The whole story of Jesus, from his ancestors (represented as the branches of the tree) to his descent to our world in the middle, is shown as a square inside a circle, the marriage of heaven and earth.
Another panel shows an angel with blue wings who announces to Mary that she is with child.
The following panels show Jesus’s Birth, the Last Supper, the Crucifixion, and finally the Resurrection. Once again, color is used symbolically, where the cross Jesus is crucified on is stained green, because of the hope for humanity that will come from his sacrifice.
The stained glass is remarkable for its beauty and its craftsmanship. Those who did the work believed in what they were doing.
Their work was made possible by donations from all strata of society, who wanted to make the cathedral as beautiful as possible: a piece of heaven on earth.
Under one panel, we see a pair of white boots represented, meaning that this section was paid for by the cobblers of the town. Other tradesmen and merchants gave as well, making the cathedral something that belonged to everyone in the community.
Sculptures that tell a story
The Cathedral does not only employ stained glass to convey a sense of wonder to believers, it also uses sculpture. At the center of the Western gate, also called the Royal Gate, Jesus welcomes all into the house of worship.
On the south gate, another sculpture relates the story of the Gospels and the final book of the Bible: Revelation. In the middle, above the door, Jesus is seen spreading the good news to all who will listen. On the top of the crossbar, the final judgment is pictured.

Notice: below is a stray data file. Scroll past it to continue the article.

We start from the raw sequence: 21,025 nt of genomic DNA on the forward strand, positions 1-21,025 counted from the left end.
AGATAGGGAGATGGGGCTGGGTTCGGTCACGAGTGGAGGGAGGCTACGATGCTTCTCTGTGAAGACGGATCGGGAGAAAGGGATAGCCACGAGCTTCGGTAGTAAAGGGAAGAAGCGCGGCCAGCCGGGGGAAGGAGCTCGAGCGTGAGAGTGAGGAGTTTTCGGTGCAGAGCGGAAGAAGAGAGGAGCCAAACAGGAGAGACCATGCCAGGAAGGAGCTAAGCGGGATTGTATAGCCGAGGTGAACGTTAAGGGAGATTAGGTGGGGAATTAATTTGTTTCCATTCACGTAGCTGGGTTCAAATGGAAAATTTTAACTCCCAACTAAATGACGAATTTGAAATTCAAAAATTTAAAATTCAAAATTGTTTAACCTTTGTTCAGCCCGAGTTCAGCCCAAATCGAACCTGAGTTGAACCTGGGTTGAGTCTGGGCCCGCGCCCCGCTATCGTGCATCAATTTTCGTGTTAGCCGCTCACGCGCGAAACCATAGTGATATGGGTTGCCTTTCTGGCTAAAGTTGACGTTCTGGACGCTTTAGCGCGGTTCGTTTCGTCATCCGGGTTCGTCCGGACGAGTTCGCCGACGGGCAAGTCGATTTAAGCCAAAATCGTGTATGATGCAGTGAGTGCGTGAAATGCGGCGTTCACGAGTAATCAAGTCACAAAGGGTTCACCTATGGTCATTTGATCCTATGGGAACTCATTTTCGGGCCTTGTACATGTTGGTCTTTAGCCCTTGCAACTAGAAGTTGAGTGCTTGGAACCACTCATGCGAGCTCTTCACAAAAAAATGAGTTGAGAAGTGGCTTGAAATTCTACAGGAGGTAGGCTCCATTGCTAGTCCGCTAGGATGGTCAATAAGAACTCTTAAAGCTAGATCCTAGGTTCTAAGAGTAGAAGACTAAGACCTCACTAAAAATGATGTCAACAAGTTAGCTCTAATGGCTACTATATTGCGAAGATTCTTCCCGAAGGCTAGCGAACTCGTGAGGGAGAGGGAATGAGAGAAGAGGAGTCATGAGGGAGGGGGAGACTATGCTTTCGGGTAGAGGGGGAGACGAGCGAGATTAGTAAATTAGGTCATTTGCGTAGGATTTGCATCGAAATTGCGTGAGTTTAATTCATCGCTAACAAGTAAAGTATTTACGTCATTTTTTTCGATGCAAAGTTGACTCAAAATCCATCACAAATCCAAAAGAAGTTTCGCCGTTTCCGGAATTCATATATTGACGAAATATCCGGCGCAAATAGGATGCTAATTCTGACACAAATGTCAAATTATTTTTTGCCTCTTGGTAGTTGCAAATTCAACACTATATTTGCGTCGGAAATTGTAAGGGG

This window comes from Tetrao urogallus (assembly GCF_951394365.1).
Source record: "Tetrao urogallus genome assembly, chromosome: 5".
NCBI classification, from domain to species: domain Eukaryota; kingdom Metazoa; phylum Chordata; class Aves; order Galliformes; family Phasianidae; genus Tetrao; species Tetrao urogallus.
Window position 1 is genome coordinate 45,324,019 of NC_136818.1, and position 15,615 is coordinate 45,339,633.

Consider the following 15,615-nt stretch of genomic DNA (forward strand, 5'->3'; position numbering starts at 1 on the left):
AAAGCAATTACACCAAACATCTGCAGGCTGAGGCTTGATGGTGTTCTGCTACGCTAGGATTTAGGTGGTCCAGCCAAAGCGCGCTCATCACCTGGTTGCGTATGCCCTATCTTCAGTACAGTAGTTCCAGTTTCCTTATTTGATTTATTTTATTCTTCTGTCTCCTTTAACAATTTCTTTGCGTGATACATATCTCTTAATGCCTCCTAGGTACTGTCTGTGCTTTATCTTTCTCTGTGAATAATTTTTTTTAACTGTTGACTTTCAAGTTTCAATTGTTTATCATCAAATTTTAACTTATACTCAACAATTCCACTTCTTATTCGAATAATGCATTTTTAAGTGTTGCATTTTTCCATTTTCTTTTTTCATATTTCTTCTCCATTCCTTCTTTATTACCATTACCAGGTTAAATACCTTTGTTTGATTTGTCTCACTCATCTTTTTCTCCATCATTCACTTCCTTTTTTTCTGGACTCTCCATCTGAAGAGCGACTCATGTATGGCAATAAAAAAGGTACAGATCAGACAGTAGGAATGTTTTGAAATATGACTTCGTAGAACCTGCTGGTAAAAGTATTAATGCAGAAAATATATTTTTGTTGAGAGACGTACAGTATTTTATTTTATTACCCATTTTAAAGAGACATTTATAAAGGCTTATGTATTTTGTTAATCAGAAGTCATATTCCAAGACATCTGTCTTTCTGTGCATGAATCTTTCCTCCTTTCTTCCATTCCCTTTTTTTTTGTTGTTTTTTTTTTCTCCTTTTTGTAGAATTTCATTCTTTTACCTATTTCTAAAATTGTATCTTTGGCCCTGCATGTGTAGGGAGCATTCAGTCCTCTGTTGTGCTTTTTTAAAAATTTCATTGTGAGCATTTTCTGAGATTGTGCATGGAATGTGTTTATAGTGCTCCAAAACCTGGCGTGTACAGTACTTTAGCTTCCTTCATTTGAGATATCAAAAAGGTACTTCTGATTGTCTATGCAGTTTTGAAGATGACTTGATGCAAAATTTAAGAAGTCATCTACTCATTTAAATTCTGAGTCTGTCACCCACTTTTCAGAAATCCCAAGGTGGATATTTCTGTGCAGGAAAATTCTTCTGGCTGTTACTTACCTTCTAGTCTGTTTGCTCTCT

The Archangel Michael weighs the deeds of each soul. On the right, those saved with humility and gladness are led by angels up to heaven. The sorrowful damned, on the left, are dragged down to hell by demons.
Specific sins, such as lust, represented by a naked woman, and greed, shown as a man with a bag of gold, are punished by demons. The scale is being restored, but the sculpture carries the weight of judgment.
Those who came: The legacy of the pilgrims
In the Middle Ages, Chartres was the site of important pilgrimages, in which people from all over Europe came to see the beautiful cathedral and pray. The cathedral served both as a site of worship and a place for pilgrims to lay their heads. Shops sprung up outside the walls to serve pilgrims’ needs.
Interestingly enough, the biggest problem was that pilgrims’ shoes needed repair after their long journeys to Chartres, and this meant that many cobblers had their shops on the adjacent street, which over time became “Cobblers’ Street.”
Meanwhile, pilgrims also brought all the currencies of the continent with them, so money-changers quickly established themselves further on “Exchange Street.” Thus the cathedral has deeply marked the religious and secular makeup of the town.
The message of Chartres
Ultimately, the message of Chartres is about this world and the next, heaven and earth, and the moral law that underpins it all, promising justice for those who do good and punishment for those who do wrong.
It is a story for all times.